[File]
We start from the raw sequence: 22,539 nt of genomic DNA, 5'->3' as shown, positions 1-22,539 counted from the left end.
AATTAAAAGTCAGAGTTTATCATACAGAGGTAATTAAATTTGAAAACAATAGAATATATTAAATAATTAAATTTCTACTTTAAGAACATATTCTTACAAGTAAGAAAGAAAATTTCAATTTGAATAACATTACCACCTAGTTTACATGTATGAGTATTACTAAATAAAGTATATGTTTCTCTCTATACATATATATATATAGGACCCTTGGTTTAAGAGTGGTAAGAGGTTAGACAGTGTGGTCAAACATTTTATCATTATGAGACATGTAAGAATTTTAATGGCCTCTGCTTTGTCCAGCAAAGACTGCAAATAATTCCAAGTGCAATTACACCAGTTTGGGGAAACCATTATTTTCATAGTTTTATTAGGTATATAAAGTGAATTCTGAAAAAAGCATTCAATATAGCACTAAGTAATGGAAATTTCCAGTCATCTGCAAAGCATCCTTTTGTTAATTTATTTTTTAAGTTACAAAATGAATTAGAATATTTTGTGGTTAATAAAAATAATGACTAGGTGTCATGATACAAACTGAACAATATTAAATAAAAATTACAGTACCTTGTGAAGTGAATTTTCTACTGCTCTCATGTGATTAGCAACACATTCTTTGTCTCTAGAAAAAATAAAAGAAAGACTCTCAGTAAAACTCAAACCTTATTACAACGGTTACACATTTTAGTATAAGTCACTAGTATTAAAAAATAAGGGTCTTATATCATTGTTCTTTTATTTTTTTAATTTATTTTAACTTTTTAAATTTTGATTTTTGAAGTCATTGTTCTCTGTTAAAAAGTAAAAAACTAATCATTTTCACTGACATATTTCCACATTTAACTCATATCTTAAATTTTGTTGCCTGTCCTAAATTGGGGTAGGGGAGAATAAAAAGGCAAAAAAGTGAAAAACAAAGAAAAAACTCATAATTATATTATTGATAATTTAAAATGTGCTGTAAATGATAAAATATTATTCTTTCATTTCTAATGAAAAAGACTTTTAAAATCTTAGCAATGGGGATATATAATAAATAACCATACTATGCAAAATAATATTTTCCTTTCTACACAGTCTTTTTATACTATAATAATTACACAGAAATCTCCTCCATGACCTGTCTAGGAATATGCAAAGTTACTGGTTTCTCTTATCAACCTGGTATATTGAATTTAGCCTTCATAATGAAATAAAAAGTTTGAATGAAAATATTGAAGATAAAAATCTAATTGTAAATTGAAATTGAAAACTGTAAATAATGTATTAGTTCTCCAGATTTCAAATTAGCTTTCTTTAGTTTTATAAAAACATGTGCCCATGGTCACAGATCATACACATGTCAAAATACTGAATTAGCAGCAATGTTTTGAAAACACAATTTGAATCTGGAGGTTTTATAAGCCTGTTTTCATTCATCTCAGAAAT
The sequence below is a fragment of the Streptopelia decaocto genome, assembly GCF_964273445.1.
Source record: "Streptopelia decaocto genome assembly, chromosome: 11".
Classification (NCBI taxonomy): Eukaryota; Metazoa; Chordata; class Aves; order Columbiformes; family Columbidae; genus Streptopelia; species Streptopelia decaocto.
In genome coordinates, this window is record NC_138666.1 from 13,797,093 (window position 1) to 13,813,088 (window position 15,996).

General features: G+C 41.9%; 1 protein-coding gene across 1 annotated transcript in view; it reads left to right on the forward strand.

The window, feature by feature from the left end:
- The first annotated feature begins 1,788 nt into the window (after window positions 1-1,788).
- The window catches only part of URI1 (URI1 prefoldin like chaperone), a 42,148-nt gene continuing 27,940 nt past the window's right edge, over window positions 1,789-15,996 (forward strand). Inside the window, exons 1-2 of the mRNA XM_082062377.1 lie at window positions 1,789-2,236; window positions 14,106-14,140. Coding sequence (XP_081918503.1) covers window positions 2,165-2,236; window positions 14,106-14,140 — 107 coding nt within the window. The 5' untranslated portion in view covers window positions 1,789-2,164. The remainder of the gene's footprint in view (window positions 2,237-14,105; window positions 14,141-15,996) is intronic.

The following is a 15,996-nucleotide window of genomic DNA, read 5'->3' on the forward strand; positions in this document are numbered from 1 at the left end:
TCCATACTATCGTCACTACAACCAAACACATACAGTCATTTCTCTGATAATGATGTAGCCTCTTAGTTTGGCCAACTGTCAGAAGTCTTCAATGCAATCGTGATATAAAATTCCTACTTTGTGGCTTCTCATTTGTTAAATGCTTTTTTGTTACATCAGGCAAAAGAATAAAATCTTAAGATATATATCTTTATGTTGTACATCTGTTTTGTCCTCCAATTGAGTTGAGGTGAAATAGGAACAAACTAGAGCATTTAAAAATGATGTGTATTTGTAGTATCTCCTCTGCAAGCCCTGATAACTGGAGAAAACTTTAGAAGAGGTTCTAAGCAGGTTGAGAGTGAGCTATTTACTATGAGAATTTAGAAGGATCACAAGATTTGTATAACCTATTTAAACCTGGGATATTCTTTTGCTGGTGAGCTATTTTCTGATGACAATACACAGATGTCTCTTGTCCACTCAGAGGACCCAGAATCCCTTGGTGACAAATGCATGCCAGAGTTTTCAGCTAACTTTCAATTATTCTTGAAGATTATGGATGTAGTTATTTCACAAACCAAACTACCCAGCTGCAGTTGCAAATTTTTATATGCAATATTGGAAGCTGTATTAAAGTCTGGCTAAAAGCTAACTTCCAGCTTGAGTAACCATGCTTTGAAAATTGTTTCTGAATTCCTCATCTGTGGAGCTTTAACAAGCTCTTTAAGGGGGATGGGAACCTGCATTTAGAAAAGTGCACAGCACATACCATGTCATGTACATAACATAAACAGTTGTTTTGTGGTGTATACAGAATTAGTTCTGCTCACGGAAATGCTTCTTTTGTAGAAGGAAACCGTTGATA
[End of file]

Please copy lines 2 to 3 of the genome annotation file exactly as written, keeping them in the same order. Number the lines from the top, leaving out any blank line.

AATTAAAAGTCAGAGTTTATCATACAGAGGTAATTAAATTTGAAAACAATAGAATATATTAAATAATTAAATTTCTACTTTAAGAACATATTCTTACAAGTAAGAAAGAAAATTTCAATTTGAATAACATTACCACCTAGTTTACATGTATGAGTATTACTAAATAAAGTATATGTTTCTCTCTATACATATATATATATAGGACCCTTGGTTTAAGAGTGGTAAGAGGTTAGACAGTGTGGTCAAACATTTTATCATTATGAGACATGTAAGAATTTTAATGGCCTCTGCTTTGTCCAGCAAAGACTGCAAATAATTCCAAGTGCAATTACACCAGTTTGGGGAAACCATTATTTTCATAGTTTTATTAGGTATATAAAGTGAATTCTGAAAAAAGCATTCAATATAGCACTAAGTAATGGAAATTTCCAGTCATCTGCAAAGCATCCTTTTGTTAATTTATTTTTTAAGTTACAAAATGAATTAGAATATTTTGTGGTTAATAAAAATAATGACTAGGTGTCATGATACAAACTGAACAATATTAAATAAAAATTACAGTACCTTGTGAAGTGAATTTTCTACTGCTCTCATGTGATTAGCAACACATTCTTTGTCTCTAGAAAAAATAAAAGAAAGACTCTCAGTAAAACTCAAACCTTATTACAACGGTTACACATTTTAGTATAAGTCACTAGTATTAAAAAATAAGGGTCTTATATCATTGTTCTTTTATTTTTTTAATTTATTTTAACTTTTTAAATTTTGATTTTTGAAGTCATTGTTCTCTGTTAAAAAGTAAAAAACTAATCATTTTCACTGACATATTTCCACATTTAACTCATATCTTAAATTTTGTTGCCTGTCCTAAATTGGGGTAGGGGAGAATAAAAAGGCAAAAAAGTGAAAAACAAAGAAAAAACTCATAATTATATTATTGATAATTTAAAATGTGCTGTAAATGATAAAATATTATTCTTTCATTTCTAATGAAAAAGACTTTTAAAATCTTAGCAATGGGGATATATAATAAATAACCATACTATGCAAAATAATATTTTCCTTTCTACACAGTCTTTTTATACTATAATAATTACACAGAAATCTCCTCCATGACCTGTCTAGGAATATGCAAAGTTACTGGTTTCTCTTATCAACCTGGTATATTGAATTTAGCCTTCATAATGAAATAAAAAGTTTGAATGAAAATATTGAAGATAAAAATCTAATTGTAAATTGAAATTGAAAACTGTAAATAATGTATTAGTTCTCCAGATTTCAAATTAGCTTTCTTTAGTTTTATAAAAACATGTGCCCATGGTCACAGATCATACACATGTCAAAATACTGAATTAGCAGCAATGTTTTGAAAACACAATTTGAATCTGGAGGTTTTATAAGCCTGTTTTCATTCATCTCAGAAAT
The sequence below is a fragment of the Streptopelia decaocto genome, assembly GCF_964273445.1.